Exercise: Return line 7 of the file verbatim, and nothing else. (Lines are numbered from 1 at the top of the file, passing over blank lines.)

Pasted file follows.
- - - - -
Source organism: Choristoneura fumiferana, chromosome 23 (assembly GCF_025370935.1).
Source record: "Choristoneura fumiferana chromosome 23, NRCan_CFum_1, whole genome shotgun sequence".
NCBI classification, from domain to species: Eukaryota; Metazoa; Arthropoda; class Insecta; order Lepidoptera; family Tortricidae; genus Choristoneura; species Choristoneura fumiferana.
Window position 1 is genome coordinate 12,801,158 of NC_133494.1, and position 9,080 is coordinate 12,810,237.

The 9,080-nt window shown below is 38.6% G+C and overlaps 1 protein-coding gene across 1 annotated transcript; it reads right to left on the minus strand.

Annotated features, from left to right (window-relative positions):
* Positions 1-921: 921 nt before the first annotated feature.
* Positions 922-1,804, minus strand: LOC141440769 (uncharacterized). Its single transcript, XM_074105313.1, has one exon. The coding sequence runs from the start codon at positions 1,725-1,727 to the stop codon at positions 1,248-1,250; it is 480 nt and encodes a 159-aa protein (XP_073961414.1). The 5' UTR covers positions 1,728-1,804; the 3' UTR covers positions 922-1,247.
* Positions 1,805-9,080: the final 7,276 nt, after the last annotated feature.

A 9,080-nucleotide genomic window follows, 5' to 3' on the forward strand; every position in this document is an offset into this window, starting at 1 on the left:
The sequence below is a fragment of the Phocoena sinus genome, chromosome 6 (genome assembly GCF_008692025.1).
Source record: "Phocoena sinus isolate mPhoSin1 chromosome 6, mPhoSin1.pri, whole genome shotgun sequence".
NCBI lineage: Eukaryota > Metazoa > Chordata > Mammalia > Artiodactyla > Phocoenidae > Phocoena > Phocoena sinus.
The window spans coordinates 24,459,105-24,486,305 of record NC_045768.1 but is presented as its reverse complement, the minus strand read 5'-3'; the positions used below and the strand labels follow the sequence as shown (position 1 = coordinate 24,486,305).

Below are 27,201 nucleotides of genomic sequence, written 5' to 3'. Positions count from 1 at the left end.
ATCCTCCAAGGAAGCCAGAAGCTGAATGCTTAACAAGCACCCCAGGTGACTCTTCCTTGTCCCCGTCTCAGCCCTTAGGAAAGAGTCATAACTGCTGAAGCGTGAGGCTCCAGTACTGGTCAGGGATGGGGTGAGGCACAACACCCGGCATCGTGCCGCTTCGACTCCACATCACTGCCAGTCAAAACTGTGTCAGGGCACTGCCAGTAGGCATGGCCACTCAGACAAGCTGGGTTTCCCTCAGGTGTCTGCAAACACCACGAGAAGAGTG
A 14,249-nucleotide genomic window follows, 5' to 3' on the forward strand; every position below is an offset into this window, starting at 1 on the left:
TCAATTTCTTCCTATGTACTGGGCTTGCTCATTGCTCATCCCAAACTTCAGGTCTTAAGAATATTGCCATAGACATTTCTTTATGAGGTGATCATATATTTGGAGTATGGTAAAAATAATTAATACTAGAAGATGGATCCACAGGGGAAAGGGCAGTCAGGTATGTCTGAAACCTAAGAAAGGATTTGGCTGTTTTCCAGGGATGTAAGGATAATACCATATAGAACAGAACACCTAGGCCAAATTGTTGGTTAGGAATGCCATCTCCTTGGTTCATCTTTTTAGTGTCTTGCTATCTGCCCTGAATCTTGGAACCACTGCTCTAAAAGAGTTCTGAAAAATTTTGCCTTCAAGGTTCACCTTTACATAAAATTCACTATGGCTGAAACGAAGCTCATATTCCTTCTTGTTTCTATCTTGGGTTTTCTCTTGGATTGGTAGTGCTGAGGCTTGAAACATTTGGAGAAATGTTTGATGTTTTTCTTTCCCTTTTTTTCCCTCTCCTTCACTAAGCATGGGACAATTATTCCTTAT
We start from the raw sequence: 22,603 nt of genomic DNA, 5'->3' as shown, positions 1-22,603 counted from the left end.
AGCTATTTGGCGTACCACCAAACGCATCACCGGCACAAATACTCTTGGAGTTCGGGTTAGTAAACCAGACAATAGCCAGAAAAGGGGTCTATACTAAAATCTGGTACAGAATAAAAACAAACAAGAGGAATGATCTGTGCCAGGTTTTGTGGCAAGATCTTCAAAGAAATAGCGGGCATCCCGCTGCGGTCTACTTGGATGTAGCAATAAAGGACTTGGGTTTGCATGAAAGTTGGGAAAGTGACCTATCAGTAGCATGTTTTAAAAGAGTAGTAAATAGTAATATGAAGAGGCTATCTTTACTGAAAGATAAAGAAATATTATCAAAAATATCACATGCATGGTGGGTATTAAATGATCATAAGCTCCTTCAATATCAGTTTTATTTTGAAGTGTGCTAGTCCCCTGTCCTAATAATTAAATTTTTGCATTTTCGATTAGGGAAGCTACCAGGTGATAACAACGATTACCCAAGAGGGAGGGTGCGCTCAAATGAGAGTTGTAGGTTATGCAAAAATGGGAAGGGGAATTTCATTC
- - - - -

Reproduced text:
* Positions 1-921: 921 nt before the first annotated feature.